Successful former district superintendents Ann Clark and Valeria Silva will bring their expertise and experience to the NYC Leadership Academy as superintendents in residence over the 2017-18 school year.
Ann Clark brings to the Leadership Academy 34 years of experience in the Charlotte-Mecklenburg school district in North Carolina, from teacher to superintendent. As a district administrator, she implemented policies that would directly address inequities across the district. She innovated around staffing, making sure the lowest performing schools had the most effective educators and leaders. To change the disproportionality of students of c
olor being suspended and arrested, she partnered with the police, juvenile justice system, schools, and families. She also led the district and community conversation that ultimately changed the way students were assigned to schools and reduced high concentrations of students of poverty in many schools.
During her seven years as superintendent of the St. Paul Public Schools in Minnesota, Valeria Silva led courageous conversations about racial i
nequities, and ultimately changed the district’s practice of isolating special education students, integrating them into general education classrooms. She also worked to implement policies and practices that would reduce the disproportionate suspension rates for students of color. Silva spent 32 years in the district, starting as a bilingual teacher.
“Ann and Valeria have been longtime leaders in the critical and difficult work of ensuring schools are offering an equitable and excellent education to students, regardless of race or culture, economic background or learning needs,” Leadership Academy President & CEO Irma Zardoya said. “We and the districts we work with have so much to learn from them, and we are honored to have them on our team.”
As the Leadership Academy’s inaugural superintendents in residence, Clark and Silva will advise the organization on its leadership programming and tools as it moves to expand its leadership development and school system capacity building work. The superintendents will also share their experiences as leaders for educational equity with educators across the country.
“Work around equity can no longer be considered courageous,” Clark said. “It has to happen, and it has to shift from random acts of good intentions to systemic change. That takes strong, committed, visionary leadership. The Leadership Academy truly is a leader in educational equity, and I am thrilled to join their team.”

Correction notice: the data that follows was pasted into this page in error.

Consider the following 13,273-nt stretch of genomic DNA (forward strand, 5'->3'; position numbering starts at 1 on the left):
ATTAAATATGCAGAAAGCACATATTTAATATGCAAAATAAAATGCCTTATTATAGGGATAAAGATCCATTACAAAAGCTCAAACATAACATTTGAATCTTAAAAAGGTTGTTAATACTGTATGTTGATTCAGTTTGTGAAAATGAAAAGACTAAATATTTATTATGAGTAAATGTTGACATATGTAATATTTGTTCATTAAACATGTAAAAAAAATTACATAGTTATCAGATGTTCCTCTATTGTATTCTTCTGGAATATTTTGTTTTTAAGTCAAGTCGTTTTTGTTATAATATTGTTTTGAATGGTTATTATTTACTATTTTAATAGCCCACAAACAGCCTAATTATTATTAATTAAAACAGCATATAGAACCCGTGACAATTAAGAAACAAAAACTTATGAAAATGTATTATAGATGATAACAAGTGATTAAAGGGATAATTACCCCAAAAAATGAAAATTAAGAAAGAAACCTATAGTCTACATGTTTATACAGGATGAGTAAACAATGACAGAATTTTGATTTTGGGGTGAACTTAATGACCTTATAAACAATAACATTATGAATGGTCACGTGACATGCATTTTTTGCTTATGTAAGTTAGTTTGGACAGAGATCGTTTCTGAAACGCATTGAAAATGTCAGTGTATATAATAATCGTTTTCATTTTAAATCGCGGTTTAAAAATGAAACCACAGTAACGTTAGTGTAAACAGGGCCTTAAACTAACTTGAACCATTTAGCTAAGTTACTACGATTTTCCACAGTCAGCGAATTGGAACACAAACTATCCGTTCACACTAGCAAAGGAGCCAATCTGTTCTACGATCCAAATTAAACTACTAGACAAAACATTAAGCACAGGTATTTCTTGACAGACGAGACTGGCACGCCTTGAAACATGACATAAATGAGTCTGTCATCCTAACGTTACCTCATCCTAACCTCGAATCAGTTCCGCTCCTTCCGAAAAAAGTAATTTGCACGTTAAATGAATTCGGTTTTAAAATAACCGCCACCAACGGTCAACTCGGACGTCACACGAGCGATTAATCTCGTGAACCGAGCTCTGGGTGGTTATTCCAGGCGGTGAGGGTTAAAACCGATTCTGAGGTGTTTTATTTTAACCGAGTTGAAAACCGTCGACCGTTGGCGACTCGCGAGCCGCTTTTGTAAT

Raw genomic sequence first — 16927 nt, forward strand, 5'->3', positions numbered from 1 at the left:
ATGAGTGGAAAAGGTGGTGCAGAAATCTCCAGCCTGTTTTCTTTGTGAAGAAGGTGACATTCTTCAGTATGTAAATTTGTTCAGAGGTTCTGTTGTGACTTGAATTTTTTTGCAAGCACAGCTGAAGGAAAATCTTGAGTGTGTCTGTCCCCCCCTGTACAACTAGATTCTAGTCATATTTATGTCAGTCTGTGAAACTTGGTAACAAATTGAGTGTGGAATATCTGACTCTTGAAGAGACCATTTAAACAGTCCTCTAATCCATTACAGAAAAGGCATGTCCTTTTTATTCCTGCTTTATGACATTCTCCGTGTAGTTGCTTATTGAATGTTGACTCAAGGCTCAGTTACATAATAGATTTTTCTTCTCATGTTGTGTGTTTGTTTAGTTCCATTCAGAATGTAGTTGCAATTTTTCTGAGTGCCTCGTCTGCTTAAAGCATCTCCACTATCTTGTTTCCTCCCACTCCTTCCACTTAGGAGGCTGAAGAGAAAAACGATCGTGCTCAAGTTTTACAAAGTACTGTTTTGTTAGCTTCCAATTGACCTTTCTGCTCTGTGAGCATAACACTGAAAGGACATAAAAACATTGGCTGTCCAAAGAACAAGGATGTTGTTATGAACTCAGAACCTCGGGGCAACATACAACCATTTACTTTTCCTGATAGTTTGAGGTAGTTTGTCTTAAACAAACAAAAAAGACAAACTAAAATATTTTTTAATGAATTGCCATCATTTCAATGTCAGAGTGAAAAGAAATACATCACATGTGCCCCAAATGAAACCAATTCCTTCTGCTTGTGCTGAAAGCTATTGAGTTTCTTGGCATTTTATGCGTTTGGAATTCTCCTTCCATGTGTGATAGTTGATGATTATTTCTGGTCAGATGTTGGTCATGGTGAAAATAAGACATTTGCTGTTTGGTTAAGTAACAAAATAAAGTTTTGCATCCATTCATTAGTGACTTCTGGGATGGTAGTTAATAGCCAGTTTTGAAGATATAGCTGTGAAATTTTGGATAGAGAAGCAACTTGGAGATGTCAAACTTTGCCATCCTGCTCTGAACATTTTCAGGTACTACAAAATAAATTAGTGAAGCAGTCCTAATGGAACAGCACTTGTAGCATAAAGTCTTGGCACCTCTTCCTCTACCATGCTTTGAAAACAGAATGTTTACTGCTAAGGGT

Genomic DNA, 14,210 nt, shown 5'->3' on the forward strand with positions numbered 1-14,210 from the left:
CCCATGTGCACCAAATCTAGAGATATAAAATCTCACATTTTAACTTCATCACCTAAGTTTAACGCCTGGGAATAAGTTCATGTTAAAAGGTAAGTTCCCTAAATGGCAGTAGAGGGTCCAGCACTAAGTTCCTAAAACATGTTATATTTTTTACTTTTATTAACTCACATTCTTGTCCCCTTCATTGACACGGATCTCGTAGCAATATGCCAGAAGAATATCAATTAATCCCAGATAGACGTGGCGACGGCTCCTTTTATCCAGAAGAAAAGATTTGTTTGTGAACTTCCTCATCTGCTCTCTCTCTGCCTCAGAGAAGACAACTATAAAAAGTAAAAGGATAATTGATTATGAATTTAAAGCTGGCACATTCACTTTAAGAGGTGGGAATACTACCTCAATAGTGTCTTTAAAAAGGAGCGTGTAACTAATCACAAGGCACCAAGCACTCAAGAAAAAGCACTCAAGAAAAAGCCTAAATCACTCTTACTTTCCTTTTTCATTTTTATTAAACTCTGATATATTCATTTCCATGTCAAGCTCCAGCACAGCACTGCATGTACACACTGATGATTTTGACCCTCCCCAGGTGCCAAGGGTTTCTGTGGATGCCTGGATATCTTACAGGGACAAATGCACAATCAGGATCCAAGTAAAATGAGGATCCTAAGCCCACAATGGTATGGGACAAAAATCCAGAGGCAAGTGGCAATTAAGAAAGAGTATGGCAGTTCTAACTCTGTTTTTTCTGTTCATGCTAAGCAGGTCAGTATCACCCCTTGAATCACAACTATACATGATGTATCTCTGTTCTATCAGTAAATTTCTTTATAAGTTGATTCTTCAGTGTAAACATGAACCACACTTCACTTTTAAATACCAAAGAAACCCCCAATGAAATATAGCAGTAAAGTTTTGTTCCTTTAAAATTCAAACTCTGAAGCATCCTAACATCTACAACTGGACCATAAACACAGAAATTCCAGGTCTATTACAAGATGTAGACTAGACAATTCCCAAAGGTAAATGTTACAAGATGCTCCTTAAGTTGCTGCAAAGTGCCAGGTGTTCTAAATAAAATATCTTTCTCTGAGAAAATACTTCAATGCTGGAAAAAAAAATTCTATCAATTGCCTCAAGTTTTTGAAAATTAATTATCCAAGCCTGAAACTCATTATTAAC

Said Silva, “I have devoted my career to making sure every child gets the educational opportunities he or she needs to fulfill their potential. Working with the Leadership Academy will allow me to share what I have learned about what works and how to navigate the challenges involved in dismantling inequities in schools.”
The NYC Leadership Academy also welcomes Boston Public School’s former Chief of Schools Michele Shannon to its staff. A graduate of the Leadership Academy’s second cohort of Aspiring Principals, Shannon will design curriculum and facilitate the learning of school- and system-level leaders, leveraging her deep knowledge in adult learning, systems-thinking, data-driven leadership, and turnaround leadership. As Boston’s Chief of Schools, Shannon led a team of Instructional Superintendents focused on eliminating the opportunity gaps. They developed a coherent system of professional learning in the district, creating a culture of collaboration and thought partnership and ensuring better support for school leaders. Shannon has been a teacher, school social worker, assistant principal, and principal in New York City. She also led the leadership development and evaluation team in the Los Angeles Unified School District. She holds a Doctorate in Education Leadership from the Harvard Graduate School of Education.
“Michele knows first-hand that leaders build leaders—high-quality, continuous, and job-embedded capacity building drives the work forward,” Leadership Academy Chief Strategy Officer Nancy Gutierrez said. “We are confident that educational leaders across the country will benefit from Michele’s experience and keen insights about what it means to match strategy to practice.”